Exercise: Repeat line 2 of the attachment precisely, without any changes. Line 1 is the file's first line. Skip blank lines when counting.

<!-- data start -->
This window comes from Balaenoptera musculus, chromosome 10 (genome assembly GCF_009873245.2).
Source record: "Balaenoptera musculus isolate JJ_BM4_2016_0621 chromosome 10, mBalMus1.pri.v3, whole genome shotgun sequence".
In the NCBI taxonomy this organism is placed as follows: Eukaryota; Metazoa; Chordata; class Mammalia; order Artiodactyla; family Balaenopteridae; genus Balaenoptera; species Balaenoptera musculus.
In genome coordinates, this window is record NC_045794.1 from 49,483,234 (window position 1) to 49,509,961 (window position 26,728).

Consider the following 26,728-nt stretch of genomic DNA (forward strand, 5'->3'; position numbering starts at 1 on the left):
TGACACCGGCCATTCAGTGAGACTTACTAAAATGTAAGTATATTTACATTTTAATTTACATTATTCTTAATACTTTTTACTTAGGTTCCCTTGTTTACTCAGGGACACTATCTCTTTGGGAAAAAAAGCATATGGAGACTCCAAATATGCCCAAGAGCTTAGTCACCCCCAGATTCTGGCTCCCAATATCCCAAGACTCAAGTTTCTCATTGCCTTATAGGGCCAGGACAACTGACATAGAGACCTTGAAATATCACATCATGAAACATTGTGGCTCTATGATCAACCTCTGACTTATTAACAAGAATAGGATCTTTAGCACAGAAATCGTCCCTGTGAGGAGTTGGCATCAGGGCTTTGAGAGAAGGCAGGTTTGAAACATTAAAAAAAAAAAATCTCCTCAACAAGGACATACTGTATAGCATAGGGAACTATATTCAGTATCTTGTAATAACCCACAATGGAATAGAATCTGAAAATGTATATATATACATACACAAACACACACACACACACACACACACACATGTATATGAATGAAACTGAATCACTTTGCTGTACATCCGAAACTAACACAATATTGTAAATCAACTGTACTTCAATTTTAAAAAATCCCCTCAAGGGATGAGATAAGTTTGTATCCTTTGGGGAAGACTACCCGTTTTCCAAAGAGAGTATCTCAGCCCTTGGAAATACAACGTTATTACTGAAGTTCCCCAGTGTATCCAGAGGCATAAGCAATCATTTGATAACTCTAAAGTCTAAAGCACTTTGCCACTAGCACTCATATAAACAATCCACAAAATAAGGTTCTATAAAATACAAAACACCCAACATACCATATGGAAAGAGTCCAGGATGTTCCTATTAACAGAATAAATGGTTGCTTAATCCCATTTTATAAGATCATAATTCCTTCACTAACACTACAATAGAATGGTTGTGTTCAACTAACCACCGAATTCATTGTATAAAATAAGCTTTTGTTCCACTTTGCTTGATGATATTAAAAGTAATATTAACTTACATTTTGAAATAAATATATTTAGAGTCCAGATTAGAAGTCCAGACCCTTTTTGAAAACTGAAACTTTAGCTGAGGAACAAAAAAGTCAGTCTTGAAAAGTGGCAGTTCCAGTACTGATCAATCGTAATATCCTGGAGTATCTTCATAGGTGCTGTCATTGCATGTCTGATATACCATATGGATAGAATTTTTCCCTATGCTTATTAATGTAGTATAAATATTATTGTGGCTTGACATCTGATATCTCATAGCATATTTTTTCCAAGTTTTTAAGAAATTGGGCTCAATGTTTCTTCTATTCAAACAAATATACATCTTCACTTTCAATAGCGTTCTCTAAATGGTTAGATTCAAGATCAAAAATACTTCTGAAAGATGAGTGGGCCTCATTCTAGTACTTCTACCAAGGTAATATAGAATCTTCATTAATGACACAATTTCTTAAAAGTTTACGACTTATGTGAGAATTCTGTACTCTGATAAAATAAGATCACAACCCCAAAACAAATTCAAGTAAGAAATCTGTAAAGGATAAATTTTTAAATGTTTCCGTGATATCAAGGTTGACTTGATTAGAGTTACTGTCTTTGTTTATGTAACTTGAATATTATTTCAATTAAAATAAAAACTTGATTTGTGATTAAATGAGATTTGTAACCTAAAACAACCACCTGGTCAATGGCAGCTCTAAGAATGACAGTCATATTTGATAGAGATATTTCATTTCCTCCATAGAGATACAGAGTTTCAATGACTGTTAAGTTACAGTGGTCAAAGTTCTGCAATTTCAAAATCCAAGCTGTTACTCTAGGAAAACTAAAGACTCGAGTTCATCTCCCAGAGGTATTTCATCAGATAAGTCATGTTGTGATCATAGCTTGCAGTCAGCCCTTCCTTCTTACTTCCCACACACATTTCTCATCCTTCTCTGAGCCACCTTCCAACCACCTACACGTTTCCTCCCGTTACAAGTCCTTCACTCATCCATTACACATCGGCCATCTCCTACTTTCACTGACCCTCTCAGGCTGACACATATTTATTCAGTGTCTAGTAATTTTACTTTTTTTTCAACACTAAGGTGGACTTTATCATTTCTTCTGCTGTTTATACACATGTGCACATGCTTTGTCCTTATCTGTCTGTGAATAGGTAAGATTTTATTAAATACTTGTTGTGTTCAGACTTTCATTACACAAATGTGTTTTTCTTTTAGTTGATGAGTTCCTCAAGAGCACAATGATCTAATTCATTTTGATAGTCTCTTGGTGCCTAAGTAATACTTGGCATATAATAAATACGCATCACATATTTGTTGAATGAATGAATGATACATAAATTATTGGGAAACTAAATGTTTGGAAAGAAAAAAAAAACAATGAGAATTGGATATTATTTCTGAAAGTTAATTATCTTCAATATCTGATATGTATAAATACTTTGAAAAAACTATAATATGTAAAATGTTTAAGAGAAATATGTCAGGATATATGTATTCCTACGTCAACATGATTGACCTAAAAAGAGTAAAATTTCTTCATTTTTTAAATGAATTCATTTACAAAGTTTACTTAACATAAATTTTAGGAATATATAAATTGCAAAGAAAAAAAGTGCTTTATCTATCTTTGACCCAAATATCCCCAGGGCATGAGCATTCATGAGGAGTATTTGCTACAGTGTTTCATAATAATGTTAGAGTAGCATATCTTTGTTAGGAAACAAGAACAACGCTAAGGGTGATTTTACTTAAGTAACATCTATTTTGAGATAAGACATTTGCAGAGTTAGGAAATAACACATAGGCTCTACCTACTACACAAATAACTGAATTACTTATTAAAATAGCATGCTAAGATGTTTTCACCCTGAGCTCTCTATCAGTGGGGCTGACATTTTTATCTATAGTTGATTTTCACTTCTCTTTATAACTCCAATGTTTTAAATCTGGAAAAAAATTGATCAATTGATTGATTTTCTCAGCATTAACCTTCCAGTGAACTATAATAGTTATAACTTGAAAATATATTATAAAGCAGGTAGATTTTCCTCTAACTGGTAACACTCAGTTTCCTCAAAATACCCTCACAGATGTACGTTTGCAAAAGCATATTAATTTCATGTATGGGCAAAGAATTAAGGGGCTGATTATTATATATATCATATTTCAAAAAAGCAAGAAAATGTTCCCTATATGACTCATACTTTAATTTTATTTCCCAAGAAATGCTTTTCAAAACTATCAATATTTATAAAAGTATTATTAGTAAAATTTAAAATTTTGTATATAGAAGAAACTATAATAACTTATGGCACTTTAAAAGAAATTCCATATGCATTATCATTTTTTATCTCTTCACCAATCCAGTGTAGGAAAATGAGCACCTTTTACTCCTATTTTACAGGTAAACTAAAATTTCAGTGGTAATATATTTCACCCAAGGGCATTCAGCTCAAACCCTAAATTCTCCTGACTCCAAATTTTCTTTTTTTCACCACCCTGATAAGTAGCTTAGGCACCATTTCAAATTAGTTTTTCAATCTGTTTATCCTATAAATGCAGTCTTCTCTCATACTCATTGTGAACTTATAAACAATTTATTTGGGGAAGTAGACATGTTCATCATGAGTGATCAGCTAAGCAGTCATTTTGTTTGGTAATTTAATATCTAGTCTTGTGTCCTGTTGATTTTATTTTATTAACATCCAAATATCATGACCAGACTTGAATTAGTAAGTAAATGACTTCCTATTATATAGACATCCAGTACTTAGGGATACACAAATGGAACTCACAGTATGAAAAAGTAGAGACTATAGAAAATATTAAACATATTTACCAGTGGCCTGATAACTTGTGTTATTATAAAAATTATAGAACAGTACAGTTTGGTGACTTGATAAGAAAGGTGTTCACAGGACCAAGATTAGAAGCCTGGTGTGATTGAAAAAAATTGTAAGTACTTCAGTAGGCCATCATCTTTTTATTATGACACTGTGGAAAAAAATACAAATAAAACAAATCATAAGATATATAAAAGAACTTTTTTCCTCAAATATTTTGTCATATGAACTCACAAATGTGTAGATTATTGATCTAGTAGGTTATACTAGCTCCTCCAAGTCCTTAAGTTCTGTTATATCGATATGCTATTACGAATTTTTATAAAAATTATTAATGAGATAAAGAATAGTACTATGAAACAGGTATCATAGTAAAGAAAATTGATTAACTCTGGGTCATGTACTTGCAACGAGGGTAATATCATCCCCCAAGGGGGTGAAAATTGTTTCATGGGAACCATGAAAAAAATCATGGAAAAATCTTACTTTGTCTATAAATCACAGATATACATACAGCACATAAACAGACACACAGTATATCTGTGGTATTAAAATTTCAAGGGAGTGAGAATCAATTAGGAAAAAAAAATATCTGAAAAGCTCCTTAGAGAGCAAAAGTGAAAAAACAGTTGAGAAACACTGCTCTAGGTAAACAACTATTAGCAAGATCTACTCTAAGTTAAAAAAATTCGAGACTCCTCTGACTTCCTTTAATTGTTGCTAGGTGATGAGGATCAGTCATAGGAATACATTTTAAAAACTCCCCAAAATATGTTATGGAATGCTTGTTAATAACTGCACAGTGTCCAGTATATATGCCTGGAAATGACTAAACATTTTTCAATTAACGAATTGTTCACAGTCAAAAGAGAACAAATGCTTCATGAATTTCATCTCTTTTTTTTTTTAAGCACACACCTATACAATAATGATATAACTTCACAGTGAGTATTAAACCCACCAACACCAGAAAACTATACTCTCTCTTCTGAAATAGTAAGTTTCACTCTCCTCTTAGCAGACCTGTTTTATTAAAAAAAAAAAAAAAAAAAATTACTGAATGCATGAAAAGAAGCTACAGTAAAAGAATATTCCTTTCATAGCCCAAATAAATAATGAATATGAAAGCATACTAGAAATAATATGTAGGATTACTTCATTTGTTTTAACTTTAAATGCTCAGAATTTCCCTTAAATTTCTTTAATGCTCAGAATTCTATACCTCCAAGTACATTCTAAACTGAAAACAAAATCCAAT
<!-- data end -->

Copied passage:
Source record: "Balaenoptera musculus isolate JJ_BM4_2016_0621 chromosome 10, mBalMus1.pri.v3, whole genome shotgun sequence".